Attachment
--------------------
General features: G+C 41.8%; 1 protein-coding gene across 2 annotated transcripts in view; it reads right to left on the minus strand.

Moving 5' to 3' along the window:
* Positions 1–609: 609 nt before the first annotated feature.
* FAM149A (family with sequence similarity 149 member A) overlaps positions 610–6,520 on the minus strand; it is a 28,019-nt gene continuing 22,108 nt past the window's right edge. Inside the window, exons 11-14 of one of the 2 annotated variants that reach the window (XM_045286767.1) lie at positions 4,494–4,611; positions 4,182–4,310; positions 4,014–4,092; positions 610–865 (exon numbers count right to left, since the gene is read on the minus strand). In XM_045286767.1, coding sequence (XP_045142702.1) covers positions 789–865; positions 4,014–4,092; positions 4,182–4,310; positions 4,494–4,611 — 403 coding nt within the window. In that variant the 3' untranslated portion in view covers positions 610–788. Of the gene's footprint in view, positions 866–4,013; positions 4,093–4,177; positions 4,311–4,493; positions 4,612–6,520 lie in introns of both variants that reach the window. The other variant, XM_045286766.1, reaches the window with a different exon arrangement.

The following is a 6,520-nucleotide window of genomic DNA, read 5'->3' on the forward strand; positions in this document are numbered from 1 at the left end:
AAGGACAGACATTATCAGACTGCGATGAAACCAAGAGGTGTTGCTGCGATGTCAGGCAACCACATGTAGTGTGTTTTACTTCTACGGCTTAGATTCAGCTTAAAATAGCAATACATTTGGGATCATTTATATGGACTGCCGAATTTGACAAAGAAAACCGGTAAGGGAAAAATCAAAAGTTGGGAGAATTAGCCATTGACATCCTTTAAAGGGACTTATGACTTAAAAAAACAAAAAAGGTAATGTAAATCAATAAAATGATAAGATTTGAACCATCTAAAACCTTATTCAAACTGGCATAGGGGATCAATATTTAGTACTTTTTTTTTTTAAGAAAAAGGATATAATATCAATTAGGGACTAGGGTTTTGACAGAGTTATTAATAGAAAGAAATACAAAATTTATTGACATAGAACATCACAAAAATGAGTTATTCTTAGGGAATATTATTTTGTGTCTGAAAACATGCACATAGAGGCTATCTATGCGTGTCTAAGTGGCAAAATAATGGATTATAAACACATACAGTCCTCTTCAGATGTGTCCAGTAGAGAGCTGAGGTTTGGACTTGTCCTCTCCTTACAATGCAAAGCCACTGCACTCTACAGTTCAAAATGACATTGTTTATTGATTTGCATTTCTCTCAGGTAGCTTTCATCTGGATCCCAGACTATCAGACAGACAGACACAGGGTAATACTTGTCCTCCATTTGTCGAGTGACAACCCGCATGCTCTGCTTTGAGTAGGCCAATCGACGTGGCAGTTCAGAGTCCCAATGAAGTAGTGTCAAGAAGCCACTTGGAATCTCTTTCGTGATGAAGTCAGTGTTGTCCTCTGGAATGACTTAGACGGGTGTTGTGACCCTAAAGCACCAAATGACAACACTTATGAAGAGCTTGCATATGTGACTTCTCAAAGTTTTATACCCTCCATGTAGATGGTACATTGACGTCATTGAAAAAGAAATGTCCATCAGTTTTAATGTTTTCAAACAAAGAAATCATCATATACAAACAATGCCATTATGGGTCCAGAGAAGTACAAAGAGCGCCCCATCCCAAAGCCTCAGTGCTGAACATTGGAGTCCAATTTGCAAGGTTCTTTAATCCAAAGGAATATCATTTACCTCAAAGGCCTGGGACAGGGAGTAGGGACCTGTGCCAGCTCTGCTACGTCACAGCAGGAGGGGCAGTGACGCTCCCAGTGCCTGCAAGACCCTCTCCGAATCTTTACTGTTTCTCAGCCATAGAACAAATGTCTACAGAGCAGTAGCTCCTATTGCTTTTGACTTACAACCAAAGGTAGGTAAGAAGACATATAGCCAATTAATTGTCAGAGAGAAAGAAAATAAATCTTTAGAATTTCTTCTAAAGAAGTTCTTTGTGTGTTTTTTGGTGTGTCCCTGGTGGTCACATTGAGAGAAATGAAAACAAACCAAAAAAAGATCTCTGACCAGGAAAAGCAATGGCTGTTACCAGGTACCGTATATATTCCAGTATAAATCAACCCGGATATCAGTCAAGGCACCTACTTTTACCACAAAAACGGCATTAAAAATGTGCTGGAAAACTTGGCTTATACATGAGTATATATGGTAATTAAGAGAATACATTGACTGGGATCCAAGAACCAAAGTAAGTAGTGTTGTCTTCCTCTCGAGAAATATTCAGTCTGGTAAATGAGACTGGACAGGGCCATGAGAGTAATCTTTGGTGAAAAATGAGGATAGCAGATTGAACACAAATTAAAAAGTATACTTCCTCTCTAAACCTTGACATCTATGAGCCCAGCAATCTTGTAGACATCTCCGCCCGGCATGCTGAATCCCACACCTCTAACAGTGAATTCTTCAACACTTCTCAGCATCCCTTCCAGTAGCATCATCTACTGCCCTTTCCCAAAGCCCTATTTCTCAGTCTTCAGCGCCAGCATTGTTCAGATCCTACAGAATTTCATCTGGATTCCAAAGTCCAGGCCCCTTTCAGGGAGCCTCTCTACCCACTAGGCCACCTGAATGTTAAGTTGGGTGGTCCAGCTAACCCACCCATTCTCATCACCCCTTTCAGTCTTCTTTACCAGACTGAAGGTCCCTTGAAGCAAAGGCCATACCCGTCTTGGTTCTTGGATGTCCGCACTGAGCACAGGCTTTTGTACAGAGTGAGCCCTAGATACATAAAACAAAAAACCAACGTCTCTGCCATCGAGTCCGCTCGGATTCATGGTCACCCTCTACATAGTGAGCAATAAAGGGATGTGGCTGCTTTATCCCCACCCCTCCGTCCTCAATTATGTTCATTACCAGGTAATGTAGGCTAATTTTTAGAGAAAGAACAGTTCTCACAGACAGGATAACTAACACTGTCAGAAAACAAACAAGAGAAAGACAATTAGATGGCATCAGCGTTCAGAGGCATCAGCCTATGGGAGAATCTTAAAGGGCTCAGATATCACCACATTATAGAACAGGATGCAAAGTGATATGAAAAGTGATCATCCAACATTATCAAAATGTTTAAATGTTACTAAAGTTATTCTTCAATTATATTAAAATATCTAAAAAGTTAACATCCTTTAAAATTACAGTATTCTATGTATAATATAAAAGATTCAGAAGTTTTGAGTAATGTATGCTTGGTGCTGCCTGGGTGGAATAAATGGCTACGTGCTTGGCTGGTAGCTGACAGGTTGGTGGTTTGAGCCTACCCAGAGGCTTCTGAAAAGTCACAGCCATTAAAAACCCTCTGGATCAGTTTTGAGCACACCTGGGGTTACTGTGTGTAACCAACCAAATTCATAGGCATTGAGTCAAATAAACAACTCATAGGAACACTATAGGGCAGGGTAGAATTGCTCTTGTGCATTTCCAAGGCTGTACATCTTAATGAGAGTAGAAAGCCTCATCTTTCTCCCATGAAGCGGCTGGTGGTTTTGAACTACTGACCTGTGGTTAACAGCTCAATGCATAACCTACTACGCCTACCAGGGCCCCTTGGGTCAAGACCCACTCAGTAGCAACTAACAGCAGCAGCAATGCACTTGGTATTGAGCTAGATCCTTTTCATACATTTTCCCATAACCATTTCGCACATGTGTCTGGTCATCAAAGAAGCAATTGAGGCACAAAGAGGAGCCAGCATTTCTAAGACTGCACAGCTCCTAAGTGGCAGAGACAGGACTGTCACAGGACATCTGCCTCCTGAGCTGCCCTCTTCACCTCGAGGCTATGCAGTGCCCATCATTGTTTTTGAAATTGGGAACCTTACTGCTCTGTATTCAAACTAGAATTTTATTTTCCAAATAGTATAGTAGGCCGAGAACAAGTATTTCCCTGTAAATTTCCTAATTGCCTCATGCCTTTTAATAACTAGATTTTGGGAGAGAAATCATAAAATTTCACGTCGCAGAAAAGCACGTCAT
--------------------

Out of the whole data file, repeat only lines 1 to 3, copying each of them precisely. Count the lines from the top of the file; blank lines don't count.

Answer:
General features: G+C 41.8%; 1 protein-coding gene across 2 annotated transcripts in view; it reads right to left on the minus strand.

Moving 5' to 3' along the window:
* Positions 1–609: 609 nt before the first annotated feature.